Homeless Drop-in Center celebrates its 25th, in Powell Park
People who are homeless, or who must live in a hotel room downtown, often lack social opportunities such as getting together with others for outings or for a peaceful evening of games, coffee, and sandwiches.
That's why, twenty-five years ago, Gary Vaughan, a United Church of Christ minister, began walking the streets of downtown Portland at night with a few other volunteers, talking with people who were homeless, lonely or mentally ill, providing emotional support and helping to meet some basic physical needs.
Over time, a drop-in center was set up in a facility provided by the First Presbyterian Church in downtown Portland. Two nights a week, this small center is a late night refuge - a living room - where 100-150 people can find friendship and emotional support in a safe, non-violent atmosphere.
'Operation Nightwatch', as the drop-in center is called, provides warmth and welcome, coffee, sandwiches, blankets, socks, clothing and personal care items on Thursdays, Fridays and Saturdays from 7 pm until 11 pm. Board games, books and conversation are available to anyone who drops in. An emphasis on treating everyone with dignity and respect helps to keep the atmosphere safe and supportive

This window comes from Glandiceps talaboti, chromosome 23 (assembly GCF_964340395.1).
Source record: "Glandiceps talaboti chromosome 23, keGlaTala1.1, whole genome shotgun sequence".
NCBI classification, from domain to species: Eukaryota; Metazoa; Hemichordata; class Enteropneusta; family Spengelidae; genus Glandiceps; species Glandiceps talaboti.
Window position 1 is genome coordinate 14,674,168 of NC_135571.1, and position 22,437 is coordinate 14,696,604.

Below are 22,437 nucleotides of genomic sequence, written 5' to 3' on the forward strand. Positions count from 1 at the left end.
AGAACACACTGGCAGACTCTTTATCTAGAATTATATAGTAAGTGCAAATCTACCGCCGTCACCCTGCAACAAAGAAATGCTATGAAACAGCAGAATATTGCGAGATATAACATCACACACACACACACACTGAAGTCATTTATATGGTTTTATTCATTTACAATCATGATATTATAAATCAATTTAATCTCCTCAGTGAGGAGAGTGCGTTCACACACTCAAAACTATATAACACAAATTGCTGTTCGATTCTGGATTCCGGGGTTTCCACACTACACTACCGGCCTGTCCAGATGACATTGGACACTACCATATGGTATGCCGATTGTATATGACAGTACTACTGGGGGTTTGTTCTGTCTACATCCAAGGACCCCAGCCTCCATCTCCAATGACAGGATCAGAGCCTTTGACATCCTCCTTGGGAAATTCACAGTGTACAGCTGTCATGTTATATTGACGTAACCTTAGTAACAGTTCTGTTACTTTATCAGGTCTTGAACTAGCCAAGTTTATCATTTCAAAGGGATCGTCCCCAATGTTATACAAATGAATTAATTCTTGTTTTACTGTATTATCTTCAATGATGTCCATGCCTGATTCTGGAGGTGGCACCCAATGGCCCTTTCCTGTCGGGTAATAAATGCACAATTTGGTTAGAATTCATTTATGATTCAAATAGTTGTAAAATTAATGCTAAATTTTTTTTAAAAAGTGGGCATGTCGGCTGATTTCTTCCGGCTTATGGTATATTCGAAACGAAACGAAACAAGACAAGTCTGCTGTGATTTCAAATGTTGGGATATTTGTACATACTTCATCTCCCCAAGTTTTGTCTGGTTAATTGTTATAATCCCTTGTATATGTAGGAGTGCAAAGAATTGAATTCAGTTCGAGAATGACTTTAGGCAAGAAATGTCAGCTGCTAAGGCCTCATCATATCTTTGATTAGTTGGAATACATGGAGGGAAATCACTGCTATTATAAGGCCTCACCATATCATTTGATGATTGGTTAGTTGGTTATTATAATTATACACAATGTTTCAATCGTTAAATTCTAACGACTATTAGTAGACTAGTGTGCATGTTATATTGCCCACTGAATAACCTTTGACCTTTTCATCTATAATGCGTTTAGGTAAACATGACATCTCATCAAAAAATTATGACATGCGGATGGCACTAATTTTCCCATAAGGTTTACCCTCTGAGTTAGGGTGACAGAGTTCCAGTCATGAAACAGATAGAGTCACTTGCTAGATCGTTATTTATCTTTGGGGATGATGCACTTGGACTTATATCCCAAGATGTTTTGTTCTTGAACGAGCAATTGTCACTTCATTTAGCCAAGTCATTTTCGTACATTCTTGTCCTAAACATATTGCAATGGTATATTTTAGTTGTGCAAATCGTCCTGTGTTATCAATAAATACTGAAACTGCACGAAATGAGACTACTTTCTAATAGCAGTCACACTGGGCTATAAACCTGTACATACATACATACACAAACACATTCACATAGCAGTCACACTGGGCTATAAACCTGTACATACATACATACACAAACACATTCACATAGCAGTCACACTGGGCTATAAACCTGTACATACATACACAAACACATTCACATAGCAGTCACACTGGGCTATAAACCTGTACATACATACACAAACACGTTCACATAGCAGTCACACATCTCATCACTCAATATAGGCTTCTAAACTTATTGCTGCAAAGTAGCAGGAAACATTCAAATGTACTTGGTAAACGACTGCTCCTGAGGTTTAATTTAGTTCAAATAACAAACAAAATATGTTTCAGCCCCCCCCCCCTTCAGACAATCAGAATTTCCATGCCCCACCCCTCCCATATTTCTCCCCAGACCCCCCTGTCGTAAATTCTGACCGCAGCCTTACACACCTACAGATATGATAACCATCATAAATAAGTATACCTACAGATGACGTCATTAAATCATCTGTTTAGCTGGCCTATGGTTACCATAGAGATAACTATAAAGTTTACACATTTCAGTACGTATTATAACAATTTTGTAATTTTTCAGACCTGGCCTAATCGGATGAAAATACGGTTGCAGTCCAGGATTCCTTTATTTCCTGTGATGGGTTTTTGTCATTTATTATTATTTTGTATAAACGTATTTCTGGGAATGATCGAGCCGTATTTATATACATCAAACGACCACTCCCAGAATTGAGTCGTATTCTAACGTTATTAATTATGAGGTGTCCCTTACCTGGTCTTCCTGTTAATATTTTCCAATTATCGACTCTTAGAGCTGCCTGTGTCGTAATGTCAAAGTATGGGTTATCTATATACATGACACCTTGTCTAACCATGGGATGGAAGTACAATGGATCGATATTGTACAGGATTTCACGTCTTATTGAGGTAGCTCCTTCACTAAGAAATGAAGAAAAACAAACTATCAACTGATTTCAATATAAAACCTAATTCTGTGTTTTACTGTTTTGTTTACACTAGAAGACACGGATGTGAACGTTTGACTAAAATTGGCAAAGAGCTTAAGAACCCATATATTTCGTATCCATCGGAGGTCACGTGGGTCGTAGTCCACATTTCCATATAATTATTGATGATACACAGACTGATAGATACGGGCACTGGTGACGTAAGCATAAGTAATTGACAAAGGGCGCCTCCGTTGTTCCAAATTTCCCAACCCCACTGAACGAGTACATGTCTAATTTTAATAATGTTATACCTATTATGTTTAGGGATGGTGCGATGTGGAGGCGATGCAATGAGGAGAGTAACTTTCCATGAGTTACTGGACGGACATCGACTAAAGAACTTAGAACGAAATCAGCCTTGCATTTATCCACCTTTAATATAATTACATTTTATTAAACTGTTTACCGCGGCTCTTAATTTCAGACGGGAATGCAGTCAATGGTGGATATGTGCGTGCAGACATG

Despite its downtown base, on Saturday, September 16th, the organizers chose a Brooklyn park near Cleveland High School for their celebration of a quarter century of Nightwatch. The festive event included a barbeque, socializing, and music--at Powell Park, SE 26th and Powell Boulevard. Some sixty homeless and low-income people, plus twenty volunteers, ate hamburgers, hot dogs, and potluck side dishes, while listening to music.
The current Director of Operation Nightwatch, and its only paid staff person, is Debbie Coppenger--who described for THE BEE, at the event, the other activities provided by the organization. 'We have a bi-weekly foot-care clinic, monthly movies, outings to places like Silver Falls State Park, and many special event-- including an annual memorial service. The service is a cooperative effort of the Downtown Chapel and Nightwatch, held for all those who have passed away, often unrecognized, on the streets during the year.'